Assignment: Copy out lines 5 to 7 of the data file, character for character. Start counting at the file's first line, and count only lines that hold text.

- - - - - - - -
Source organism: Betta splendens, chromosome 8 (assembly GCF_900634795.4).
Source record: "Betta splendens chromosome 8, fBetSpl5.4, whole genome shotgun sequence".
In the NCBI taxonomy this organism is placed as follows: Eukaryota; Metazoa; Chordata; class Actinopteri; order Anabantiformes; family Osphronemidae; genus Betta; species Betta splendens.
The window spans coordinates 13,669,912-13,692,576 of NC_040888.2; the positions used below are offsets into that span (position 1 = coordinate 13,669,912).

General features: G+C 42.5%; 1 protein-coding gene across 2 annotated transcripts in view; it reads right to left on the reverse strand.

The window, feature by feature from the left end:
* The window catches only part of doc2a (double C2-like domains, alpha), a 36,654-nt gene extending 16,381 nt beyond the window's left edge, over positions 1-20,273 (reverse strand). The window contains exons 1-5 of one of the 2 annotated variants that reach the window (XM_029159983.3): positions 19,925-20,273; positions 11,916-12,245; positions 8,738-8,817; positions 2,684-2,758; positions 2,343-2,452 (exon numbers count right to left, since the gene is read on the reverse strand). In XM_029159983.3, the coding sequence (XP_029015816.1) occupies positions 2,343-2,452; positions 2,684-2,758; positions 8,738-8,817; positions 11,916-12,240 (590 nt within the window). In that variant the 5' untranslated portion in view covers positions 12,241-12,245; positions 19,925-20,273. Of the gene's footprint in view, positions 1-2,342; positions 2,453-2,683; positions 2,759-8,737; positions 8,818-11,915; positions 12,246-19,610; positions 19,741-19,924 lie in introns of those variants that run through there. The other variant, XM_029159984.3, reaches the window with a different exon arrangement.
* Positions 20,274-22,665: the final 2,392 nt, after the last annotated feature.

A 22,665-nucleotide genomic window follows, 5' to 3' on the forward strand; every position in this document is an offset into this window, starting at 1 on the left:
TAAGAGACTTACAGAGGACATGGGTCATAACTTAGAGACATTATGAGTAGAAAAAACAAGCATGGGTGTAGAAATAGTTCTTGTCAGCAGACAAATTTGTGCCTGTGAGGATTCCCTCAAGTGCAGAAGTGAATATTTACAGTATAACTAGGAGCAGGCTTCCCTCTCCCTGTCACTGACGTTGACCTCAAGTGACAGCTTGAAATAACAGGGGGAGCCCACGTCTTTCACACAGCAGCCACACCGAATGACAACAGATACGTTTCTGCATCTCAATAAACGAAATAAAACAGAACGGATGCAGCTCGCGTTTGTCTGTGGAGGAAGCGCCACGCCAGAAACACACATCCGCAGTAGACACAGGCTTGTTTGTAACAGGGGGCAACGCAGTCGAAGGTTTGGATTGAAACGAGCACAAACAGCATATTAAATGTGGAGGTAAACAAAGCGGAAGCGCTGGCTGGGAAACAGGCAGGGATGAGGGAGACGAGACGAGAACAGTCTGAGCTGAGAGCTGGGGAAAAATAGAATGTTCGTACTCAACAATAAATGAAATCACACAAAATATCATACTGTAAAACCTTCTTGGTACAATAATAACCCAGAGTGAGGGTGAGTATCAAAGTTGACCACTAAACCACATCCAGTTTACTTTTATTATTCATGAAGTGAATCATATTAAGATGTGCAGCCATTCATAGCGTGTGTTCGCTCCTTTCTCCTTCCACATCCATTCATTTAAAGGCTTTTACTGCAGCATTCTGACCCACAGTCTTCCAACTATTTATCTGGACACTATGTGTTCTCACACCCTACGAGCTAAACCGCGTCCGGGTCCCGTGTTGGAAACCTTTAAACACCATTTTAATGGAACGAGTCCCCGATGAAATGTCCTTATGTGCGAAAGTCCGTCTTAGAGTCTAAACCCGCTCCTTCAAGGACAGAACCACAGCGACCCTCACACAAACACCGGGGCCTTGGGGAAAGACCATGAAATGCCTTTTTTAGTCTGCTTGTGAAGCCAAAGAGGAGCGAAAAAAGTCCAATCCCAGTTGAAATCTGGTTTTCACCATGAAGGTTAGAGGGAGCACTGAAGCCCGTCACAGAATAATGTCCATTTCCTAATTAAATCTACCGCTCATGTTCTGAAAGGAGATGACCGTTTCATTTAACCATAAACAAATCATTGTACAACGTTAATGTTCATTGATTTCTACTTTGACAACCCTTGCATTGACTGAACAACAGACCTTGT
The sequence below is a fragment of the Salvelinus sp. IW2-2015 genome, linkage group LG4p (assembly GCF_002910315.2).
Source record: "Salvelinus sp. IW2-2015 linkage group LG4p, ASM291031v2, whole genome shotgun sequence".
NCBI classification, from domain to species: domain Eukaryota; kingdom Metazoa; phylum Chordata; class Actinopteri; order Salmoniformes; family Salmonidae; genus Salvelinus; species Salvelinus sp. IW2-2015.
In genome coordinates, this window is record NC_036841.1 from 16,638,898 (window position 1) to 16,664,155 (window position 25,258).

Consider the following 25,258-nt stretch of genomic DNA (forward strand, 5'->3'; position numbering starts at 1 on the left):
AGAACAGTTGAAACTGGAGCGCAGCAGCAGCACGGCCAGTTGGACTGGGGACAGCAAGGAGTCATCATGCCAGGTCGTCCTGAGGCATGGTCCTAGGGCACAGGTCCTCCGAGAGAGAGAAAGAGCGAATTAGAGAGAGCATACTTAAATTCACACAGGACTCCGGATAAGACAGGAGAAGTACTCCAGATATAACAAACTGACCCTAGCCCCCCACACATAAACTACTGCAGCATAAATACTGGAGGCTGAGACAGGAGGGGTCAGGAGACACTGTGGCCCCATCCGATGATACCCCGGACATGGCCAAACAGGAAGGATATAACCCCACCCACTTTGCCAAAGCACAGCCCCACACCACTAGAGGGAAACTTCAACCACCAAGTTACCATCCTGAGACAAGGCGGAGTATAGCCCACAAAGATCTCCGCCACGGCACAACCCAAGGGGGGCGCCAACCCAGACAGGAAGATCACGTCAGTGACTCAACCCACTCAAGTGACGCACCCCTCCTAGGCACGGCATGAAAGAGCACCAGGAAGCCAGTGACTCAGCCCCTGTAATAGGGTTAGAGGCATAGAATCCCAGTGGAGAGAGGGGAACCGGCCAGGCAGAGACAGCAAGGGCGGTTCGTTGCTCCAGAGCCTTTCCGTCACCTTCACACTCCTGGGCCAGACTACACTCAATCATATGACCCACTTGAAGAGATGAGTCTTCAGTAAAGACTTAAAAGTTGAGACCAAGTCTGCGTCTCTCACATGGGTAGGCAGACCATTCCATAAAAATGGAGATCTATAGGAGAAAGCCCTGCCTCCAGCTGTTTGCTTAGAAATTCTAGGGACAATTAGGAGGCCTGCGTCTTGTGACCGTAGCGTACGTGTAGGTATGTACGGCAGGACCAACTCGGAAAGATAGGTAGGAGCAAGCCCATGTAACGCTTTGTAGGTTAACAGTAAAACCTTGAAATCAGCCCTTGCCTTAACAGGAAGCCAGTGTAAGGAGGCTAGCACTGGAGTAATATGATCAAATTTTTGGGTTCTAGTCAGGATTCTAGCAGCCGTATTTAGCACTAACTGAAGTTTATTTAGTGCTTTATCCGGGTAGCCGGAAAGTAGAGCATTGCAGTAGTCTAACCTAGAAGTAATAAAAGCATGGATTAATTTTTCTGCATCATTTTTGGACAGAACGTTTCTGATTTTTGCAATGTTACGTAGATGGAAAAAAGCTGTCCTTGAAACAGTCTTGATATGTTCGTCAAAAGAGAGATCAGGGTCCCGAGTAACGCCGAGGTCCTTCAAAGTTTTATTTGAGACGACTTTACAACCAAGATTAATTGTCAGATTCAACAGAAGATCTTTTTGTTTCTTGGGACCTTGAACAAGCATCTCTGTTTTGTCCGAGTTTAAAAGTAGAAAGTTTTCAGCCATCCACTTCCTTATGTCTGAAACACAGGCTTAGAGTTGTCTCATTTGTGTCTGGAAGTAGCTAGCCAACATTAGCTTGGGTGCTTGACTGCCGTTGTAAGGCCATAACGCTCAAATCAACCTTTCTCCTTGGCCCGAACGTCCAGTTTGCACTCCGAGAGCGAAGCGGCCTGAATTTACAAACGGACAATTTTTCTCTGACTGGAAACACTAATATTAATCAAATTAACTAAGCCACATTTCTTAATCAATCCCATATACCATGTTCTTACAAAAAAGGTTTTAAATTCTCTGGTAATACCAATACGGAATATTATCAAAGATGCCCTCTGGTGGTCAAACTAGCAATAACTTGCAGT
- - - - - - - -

General features: G+C 42.5%; 1 protein-coding gene across 2 annotated transcripts in view; it reads right to left on the reverse strand.

The window, feature by feature from the left end:
* The window catches only part of doc2a (double C2-like domains, alpha), a 36,654-nt gene extending 16,381 nt beyond the window's left edge, over positions 1-20,273 (reverse strand). The window contains exons 1-5 of one of the 2 annotated variants that reach the window (XM_029159983.3): positions 19,925-20,273; positions 11,916-12,245; positions 8,738-8,817; positions 2,684-2,758; positions 2,343-2,452 (exon numbers count right to left, since the gene is read on the reverse strand). In XM_029159983.3, the coding sequence (XP_029015816.1) occupies positions 2,343-2,452; positions 2,684-2,758; positions 8,738-8,817; positions 11,916-12,240 (590 nt within the window). In that variant the 5' untranslated portion in view covers positions 12,241-12,245; positions 19,925-20,273. Of the gene's footprint in view, positions 1-2,342; positions 2,453-2,683; positions 2,759-8,737; positions 8,818-11,915; positions 12,246-19,610; positions 19,741-19,924 lie in introns of those variants that run through there. The other variant, XM_029159984.3, reaches the window with a different exon arrangement.